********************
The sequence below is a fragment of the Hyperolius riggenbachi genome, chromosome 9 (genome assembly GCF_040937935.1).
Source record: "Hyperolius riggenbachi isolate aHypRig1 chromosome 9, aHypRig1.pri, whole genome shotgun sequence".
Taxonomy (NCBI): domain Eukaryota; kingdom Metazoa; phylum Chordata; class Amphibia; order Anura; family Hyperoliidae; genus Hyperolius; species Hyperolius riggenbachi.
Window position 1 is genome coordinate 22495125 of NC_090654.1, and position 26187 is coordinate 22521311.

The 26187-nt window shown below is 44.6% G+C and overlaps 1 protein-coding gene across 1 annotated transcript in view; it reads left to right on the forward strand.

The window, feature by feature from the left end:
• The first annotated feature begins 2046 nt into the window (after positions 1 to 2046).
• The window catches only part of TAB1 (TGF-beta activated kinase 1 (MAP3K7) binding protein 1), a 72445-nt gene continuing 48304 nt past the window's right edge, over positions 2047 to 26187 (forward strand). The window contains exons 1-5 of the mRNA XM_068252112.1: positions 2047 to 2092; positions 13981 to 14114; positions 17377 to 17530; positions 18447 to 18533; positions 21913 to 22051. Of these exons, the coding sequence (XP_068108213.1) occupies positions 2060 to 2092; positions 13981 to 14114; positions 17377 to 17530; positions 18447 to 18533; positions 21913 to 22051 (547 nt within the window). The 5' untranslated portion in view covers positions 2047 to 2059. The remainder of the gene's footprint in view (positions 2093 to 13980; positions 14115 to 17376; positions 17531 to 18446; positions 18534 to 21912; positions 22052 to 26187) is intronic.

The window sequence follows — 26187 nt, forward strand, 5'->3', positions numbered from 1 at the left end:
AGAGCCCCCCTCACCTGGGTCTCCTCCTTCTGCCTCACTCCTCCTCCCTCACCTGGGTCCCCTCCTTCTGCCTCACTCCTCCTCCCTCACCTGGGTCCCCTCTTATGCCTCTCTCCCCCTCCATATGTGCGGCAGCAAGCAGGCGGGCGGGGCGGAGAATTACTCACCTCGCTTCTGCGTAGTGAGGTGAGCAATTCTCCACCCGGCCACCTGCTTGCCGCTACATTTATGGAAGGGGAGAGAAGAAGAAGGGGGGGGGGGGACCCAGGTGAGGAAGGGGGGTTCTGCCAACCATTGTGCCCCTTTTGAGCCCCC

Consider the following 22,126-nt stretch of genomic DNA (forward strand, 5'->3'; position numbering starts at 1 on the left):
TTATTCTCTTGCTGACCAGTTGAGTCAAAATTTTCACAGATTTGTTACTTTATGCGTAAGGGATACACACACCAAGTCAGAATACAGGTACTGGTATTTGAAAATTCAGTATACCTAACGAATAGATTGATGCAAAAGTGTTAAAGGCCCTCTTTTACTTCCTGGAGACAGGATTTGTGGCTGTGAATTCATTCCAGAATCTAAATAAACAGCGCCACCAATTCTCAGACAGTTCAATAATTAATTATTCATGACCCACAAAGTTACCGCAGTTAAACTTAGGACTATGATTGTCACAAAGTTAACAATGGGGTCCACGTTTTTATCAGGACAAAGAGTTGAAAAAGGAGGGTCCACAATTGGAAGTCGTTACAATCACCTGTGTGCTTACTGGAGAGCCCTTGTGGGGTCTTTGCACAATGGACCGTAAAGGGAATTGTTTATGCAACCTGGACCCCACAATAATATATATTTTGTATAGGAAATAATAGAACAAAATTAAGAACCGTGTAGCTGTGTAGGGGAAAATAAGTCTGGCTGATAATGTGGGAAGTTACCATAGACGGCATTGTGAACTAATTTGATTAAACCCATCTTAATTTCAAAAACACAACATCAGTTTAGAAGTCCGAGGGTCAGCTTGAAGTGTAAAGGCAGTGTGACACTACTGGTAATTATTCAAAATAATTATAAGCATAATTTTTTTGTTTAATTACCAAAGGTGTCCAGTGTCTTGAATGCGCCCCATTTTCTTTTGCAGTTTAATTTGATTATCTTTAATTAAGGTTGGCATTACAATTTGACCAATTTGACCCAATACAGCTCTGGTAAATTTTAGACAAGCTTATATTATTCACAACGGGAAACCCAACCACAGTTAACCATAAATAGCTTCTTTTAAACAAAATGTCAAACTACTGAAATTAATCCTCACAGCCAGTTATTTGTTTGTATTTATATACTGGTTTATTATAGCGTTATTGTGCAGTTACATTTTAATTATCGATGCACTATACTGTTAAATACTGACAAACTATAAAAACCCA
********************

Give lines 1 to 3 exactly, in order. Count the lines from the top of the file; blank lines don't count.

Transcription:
The sequence below is a fragment of the Hyperolius riggenbachi genome, chromosome 9 (genome assembly GCF_040937935.1).
Source record: "Hyperolius riggenbachi isolate aHypRig1 chromosome 9, aHypRig1.pri, whole genome shotgun sequence".
Taxonomy (NCBI): domain Eukaryota; kingdom Metazoa; phylum Chordata; class Amphibia; order Anura; family Hyperoliidae; genus Hyperolius; species Hyperolius riggenbachi.